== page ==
A 53‐year‐old woman with a history of HIV, chronic obstructive pulmonary disease was admitted for diffuse abdominal pain. She had profound diarrhea of 2 days. Eight weeks ago, she was treated for pneumonia with levofloxacin and piperacillin/tazobactam. On examination, patient was well oriented, looked dehydrated, hypotensive (88/50 mm Hg) and tachycardic (120 bpm). Abdomen was distended, diffusely tender with hypoactive bowel sounds. Initial laboratory evaluation revealed leukocytosis (21,900 cells/mm3). Stool toxin assay for Clostridium difficile was reported as positive. Treatment was initiated with intravenous hydration, oral vancomycin and intravenous metronidazole. Stool frequency decreased. However, patient's condition worsened with increasing abdominal distension and drop in blood pressure. Abdominal contrast‐enhanced computerized tomography revealed pancolitis with severe colonic wall thickening. Almost near total luminal obliteration was noticed; confirming complicated C. difficile infection (A). Surgical evaluation was performed and patient underwent emergent total colectomy with ileostomy. After surgery, patient stabilized hemodynamically. Examination of resected colon showed greenish‐yellow, velvety cobblestone appearance. Histopathology revealed “volcano” lesions showing pseudomembranes overlying acutely inflamed, necrotic mucosa, consistent with Clostridium difficile colitis. A vancomycin and metronidazole course was completed, and the patient discharged was to a nursing home on day 24.
Near total colonic occlusion in a patient with Clostridium difficile–associated diarrhea (CDAD) represents a complicated C. difficile infection. Its diagnosis may be delayed or missed as patient can have improvement in initial presenting symptoms — diarrhea. Colonic wall edema causing near total colonic occlusion presents mostly similar to toxic megacolon or adynamic ileus. However, it differs by luminal obliteration as compared to luminal prominence in toxic megacolon and amotility in adynamic ileus respectively. High level of suspicion is required as management may require emergency surgery. Almost any antibiotic can be associated with this infection, including metronidazole and vancomycin. As diarrhea is the presenting symptom of C. difficile infection however; decreasing stool frequency may warrant evaluation for ileus or colonic wall thickening in certain scenarios. As mentioned in the histopathology of this case report, patient developed marked edema of colonic wall. Swelling was significant enough to cause near total colonic occlusion as evidenced on CT abdomen. Though the patient's condition did not improve initially with antibiotics. Colonic resection was truly a lifesaving procedure.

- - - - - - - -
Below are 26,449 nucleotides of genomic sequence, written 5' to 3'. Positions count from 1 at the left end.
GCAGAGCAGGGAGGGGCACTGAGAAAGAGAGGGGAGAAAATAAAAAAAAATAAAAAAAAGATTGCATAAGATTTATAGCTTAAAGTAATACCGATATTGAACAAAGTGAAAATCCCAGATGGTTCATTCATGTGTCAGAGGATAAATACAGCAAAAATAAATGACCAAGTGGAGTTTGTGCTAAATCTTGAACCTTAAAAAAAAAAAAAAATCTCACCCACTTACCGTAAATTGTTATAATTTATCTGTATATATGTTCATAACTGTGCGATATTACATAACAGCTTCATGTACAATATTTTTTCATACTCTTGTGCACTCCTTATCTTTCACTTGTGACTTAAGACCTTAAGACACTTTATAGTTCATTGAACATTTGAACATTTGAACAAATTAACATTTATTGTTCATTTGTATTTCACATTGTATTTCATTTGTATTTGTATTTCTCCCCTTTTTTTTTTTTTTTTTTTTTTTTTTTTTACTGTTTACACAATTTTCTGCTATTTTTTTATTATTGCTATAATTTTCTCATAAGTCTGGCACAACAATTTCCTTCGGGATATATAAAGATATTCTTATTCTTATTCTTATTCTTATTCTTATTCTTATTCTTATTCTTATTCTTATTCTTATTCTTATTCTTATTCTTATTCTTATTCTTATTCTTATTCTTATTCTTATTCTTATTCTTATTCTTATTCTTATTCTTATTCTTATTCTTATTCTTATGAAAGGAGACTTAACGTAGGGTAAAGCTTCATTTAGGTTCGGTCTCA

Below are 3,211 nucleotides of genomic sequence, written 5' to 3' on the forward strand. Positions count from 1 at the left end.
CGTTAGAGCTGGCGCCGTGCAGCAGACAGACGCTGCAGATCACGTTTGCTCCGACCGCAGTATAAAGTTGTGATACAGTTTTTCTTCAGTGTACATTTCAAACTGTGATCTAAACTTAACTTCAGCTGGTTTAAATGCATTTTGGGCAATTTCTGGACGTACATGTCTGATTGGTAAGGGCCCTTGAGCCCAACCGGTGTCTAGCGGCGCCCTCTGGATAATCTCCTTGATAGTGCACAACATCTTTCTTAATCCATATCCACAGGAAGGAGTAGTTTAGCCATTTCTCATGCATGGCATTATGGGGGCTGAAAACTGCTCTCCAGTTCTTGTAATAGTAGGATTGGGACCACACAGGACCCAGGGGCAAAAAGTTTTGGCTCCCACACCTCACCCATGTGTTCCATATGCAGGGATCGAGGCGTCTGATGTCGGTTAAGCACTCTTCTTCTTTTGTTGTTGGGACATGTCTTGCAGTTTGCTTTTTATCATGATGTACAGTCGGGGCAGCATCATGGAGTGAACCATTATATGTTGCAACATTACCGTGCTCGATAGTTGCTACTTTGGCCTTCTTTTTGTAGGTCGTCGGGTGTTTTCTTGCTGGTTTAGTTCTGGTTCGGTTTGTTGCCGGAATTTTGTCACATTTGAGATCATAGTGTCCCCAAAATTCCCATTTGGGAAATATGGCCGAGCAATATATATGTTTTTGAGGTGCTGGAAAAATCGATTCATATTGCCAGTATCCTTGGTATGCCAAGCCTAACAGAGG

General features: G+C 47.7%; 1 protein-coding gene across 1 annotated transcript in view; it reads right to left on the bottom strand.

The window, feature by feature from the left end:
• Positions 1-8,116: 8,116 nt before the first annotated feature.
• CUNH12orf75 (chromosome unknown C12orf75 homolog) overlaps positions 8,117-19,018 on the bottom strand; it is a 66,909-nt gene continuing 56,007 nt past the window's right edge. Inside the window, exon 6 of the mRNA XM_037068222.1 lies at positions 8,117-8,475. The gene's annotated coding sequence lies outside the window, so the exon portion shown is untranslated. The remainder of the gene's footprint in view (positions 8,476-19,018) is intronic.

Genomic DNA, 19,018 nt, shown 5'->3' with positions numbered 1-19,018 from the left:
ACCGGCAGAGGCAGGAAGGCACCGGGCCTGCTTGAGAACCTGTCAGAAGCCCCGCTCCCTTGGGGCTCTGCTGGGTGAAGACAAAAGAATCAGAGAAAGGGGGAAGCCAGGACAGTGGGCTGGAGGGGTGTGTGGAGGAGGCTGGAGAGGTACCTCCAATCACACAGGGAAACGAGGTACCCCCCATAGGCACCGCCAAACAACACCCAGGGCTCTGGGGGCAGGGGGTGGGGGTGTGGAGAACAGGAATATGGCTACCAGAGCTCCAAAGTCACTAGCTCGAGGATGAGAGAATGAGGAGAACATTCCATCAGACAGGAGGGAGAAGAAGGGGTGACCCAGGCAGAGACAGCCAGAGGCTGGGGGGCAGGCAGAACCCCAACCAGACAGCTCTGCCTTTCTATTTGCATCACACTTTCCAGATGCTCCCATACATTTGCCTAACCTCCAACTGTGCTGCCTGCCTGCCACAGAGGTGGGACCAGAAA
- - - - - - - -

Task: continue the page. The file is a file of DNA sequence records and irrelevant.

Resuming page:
Decrease in stool frequency can be a sign of improvement or development of complicated C. difficile colitis in selected cases. High level of suspicion for marked colonic wall edema causing near total colonic occlusion should be kept, which may require lifesaving colectomy.
To cite this abstract:Verma B, Schwartz J. Pancolitis and Near‐Total Colonic Occlusion — a Complicated Infection!!. Abstract published at Hospital Medicine 2013, May 16-19, National Harbor, Md. Abstract 458. Journal of Hospital Medicine. 2013; 8 (suppl 2). https://www.shmabstracts.com/abstract/pancolitis-and-neartotal-colonic-occlusion-a-complicated-infection/. Accessed March 20, 2019.